Grandpa wasn’t lying. Norway is the most beautiful country in the world.
Two weeks ago, I returned from a truly magical trip to Norway. I booked my spot on the Norway DIScovery trip last fall, before even choosing the classes I would be taking at DIS. Going to Norway was, by far, #1 on my study abroad bucket list. On the agenda for the trip would be hiking, biking, and kayaking throughout Flåm and Bergen.
- Human population: 350
- Troll population: 1 billion
On Wednesday, May 22nd, we arrived in Flåm, a Norwegian village with a population of 350 people, one grocery store, two restaurants, and three tourist shops (which were home to thousands of troll figurines).
After checking into our hostel, our group of 25 DIS students walked down to the water to bundle up for our fjord “safari”. We were all required to put on bulky down jumpsuits, goggles, gloves, and hats that were provided for us. Mind you, I was already wearing a long sleeved shirt, a thick wool Norwegian sweater, and my very, very, heavy winter coat. Despite my expert layering, I was told I needed it all, if not more.
The fjord safari took us out on Aurlandsfjord, an 18 mile fjord that branches off Songefjorden (Norway’s longest fjord). We were all in awe, gazing at snow capped mountains and flowing waterfalls as our boats glided across the still water. Our tour guides stopped to point out wildlife, waterfalls, and little villages such as Undredal Brygge, the village that inspired the movie Frozen. We even passed a village whose population was one person. It was only our first day in Norway, but all of us were in love with the beautiful country.
On Thursday morning, we set out for our journey on the Flåmsbana railway, a train ride known to be one of the most beautiful in the world. The train took us from Flåm all the way up to Myrdal. The ride gave us a panoramic view of some of the most magnificent nature in the Norwegian landscape. When we reached Myrdal, the sky and the mountains were blindingly white. The snow in Myrdal was too deep for us to hike through, so we rode the train back in the direction of Flåm for a few stops before getting off and beginning our hike back to Flåm. We enjoyed a leisurely 10 mile hike (mostly flat) along the bottom of the mountains, on the way back into town. On the hike we passed dozens of waterfalls and animals, and I was constantly blown away by the beautiful scenery. A little dog named Ingby even joined me and my friend Kelsey for part of our walk.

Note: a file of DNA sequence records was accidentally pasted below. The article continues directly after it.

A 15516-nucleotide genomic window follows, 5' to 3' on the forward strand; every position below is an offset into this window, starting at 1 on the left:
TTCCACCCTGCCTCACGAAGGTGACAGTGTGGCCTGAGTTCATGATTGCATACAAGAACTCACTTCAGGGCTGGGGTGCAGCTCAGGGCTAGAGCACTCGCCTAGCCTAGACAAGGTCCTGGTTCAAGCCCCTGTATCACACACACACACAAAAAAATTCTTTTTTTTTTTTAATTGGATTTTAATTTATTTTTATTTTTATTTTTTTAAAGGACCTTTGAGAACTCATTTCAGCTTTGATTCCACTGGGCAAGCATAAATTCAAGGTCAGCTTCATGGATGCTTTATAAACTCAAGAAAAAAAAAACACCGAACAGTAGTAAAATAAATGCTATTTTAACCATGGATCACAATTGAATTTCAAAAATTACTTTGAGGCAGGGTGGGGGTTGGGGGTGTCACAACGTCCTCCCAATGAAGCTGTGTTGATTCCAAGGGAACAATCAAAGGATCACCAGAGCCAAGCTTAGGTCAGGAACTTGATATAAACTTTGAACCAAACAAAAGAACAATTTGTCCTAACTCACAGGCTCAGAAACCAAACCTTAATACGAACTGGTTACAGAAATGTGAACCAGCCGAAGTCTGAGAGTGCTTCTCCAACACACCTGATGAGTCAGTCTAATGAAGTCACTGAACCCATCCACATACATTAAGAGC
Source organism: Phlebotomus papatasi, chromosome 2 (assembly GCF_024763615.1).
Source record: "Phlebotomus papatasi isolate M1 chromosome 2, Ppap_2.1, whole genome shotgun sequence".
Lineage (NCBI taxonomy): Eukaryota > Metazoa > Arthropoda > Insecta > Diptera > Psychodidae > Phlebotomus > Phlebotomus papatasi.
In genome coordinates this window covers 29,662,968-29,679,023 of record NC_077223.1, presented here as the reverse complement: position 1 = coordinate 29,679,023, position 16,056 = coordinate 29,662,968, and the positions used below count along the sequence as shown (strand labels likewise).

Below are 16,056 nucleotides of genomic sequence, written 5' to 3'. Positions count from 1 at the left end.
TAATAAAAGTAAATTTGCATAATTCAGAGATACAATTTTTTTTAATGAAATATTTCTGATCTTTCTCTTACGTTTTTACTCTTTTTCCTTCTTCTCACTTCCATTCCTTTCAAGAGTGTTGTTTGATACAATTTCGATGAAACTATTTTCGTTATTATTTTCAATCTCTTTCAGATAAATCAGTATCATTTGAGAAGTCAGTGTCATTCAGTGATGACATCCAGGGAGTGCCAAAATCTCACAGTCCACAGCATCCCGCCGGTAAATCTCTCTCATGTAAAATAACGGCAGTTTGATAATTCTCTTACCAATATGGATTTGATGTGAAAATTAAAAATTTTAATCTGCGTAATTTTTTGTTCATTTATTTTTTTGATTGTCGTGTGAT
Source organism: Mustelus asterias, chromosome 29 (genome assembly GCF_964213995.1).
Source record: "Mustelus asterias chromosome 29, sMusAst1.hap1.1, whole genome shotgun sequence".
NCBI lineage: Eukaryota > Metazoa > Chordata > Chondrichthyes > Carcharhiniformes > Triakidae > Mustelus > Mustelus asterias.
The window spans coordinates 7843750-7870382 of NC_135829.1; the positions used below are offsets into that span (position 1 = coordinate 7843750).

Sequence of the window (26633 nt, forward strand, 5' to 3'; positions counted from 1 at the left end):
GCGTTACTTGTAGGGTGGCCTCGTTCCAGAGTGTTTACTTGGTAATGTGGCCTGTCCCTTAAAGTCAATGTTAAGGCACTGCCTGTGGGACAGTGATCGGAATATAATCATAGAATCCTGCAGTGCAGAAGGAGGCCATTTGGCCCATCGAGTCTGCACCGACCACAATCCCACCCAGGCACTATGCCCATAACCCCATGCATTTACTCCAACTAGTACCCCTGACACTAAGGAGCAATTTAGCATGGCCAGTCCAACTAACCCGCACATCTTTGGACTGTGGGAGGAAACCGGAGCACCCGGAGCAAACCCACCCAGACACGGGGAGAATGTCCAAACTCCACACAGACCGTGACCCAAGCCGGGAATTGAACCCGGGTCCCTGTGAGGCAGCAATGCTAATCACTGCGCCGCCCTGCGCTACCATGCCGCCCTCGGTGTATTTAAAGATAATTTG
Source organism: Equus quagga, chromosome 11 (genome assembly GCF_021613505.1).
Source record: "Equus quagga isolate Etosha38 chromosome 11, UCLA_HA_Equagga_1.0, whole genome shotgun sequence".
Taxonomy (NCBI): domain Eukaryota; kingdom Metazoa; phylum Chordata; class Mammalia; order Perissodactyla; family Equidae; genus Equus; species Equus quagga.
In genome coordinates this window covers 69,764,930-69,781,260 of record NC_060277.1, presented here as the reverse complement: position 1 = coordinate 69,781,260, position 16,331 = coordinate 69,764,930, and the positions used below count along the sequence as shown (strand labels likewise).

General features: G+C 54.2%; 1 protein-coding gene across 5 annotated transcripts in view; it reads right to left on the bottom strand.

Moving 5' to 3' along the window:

After our hike, we ate lunch in the Fretheim cultural park that overlooks Flåm. In the evening, our group went down by the fjord to have a bonfire with s’mores–if only the backyard bonfires my friends and I have during the summer looked like this.
Let me tell you, wetsuits…not comfortable. After about an hour of preparation and training, Kelsey and I partnered up to begin our morning of kayaking on Aurlandsfjord. Although neither of us had any kayaking experience, we were fairly confident that we would be good at it. We were wrong. Honestly, it was almost as bad as our family white water rafting trip circa 2001. No matter how much or how hard we paddled, our kayak would not stop spinning in circles. After multiple failed attempts to straighten our kayak and paddle toward our destination, our sympathetic tour guides decided to tie our kayak to their boat and they pulled us in.
After eating lunch next to some viking burial grounds (casual), it was time to try kayaking again. One of our guides suggested that we switch positions in the boat. This time I would be in the back steering while Kelsey was in the front.
I think we should have been given a most improved kayakers award. On the way back we paddled with ease and didn’t spin in one circle. We were the first kayak to make it back to Flåm, and we were proud of it.